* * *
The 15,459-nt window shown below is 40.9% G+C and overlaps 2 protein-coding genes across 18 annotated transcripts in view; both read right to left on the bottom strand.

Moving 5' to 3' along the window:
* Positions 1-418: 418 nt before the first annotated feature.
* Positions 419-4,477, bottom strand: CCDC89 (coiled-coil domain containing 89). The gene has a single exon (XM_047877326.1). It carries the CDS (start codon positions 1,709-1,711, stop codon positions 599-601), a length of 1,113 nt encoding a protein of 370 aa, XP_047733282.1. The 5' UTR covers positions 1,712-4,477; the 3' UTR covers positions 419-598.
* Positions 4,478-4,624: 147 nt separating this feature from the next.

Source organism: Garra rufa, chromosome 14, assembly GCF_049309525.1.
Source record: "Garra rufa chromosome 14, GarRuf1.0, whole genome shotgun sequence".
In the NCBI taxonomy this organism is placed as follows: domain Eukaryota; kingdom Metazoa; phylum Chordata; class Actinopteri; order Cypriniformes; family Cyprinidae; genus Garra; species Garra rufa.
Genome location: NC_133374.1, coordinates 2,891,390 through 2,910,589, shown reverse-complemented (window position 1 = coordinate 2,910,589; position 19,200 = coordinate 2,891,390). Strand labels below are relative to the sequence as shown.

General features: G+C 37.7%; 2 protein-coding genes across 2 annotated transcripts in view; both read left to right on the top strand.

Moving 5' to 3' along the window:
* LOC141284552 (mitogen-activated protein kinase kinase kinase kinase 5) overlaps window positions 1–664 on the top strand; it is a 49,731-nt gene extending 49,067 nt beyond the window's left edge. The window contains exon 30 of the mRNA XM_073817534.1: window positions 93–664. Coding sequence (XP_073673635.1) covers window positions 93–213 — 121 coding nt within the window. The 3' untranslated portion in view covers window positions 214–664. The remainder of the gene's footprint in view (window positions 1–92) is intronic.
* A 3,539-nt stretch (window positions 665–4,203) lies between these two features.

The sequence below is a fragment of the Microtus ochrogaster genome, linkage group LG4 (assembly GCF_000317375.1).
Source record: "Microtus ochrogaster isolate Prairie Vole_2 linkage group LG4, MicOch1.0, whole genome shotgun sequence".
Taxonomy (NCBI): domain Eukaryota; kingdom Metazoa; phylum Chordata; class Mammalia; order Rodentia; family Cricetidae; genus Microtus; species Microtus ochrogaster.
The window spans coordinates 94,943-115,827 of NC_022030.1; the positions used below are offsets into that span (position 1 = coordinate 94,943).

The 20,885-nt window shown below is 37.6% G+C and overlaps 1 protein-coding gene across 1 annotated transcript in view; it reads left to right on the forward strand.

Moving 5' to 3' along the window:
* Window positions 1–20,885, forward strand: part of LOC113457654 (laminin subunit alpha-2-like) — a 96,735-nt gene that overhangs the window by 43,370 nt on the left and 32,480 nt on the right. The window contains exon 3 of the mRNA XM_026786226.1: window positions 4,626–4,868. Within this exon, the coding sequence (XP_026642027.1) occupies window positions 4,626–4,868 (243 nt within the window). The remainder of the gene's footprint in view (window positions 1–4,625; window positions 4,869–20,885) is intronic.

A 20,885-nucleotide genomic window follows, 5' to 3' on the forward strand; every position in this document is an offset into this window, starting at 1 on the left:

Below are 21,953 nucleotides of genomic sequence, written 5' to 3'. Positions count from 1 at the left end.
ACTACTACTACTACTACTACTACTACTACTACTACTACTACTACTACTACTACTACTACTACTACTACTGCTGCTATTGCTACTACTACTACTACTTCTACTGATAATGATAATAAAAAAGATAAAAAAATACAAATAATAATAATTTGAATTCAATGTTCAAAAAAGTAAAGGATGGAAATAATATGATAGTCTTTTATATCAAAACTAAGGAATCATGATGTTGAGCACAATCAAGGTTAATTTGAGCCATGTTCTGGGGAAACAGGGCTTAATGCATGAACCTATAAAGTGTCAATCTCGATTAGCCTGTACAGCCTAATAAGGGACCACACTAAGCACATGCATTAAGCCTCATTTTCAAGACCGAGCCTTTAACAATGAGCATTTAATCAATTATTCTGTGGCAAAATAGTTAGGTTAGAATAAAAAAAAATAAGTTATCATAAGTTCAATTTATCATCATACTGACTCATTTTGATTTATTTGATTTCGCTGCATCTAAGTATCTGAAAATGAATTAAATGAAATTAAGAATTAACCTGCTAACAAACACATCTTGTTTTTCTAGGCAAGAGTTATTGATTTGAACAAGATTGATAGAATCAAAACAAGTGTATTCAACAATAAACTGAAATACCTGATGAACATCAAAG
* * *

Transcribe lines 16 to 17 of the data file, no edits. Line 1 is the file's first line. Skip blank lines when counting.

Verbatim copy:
Taxonomy (NCBI): domain Eukaryota; kingdom Metazoa; phylum Chordata; class Mammalia; order Rodentia; family Cricetidae; genus Microtus; species Microtus ochrogaster.
The window spans coordinates 94,943-115,827 of NC_022030.1; the positions used below are offsets into that span (position 1 = coordinate 94,943).